Australasia's home for timber news and information

Strong exports make log truck drivers hard to find

Strong export prices for logs are creating bottlenecks in the New Zealand supply chain, with forest owners reporting problems securing log truck drivers and, in some cases, harvesting contractors. Source: Radio New Zealand

Forest Owners Association’s president Phil Taylor said when log prices were high, smaller forest owners, including farmers, seized the opportunity to maximise returns.

“It’s a very good opportunity to realise their investments and for those farmers that have trees to provide them with a significant boost to their incomes.”

The shortage in log truck drivers was a developing concern and the association was keen to work with Te Uru Rākau New Zealand Forest Service to encourage more people into the industry, Mr Taylor said.

“The key bottleneck is around getting sufficient trucking to ship the logs from the forest where they’re harvested either to the mills or to the export ports.

“I’ve been talking with a number of sawmillers recently who are struggling to be able to get reliable supply simply because of the restrictions in the transport sector.”

That was no fault of the transport operators, but the industry was “going gang busters” and it was difficult to recruit enough workers into rural industries to keep up, Mr Taylor said.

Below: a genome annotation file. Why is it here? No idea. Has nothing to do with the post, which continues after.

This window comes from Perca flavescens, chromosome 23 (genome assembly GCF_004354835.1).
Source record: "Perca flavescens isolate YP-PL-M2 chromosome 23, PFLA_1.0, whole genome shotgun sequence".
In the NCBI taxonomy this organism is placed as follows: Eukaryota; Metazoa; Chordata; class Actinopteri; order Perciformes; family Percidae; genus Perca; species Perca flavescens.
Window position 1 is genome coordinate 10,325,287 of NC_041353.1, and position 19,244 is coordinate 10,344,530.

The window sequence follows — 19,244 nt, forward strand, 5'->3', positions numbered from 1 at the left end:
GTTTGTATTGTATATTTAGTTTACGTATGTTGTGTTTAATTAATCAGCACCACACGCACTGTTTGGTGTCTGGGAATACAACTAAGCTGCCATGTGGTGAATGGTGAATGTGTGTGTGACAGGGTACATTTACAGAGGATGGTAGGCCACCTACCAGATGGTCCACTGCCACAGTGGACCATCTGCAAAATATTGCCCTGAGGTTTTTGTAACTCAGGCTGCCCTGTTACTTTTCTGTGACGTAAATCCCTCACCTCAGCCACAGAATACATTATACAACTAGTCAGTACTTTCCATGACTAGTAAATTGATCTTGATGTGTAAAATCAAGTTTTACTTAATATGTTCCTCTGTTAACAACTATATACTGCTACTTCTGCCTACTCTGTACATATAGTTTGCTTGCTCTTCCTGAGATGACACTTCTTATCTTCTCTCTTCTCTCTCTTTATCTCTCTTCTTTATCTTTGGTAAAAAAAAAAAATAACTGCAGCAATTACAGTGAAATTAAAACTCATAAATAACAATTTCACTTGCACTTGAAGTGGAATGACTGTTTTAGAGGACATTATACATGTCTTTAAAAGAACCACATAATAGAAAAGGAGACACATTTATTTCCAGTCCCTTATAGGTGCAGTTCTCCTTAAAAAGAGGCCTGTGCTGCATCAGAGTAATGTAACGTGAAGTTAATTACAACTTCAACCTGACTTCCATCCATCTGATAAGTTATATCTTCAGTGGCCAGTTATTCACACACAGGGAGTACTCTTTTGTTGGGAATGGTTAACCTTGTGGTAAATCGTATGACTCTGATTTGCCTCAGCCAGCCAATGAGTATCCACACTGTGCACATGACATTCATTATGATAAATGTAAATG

Road Transport Forum chief executive Nick Leggett said finding log truck drivers was a challenge because most forestry related work required a Class 5 licence – the highest-level heavy vehicle licence.

The forum had launched a driver training program which aimed to address that shortage, Mr Leggett said.

“Trucking has an ageing workforce and we want to bring a new and diverse range of people into the road freight transport industry.

“While strong demand from China was driving up prices, AgriHQ said high freight costs were impacting margins.

Forestry analyst Reece Brick said last month shipping rates hit an 11-year high, around double what was being paid in December and January.

“China is buying away at very, very strong levels at the moment but forestry’s the same as any other industry where just organising shipping is just a major headache and it’s starting to bite into prices.”

That had more of an impact on forestry compared to other export industries, Mr Brick said.

“There’s less ships chartered… It’s a bit more on-the-spot market, you sort of almost organise it [freight] as you need it, a bit more at least than say the meat industry.”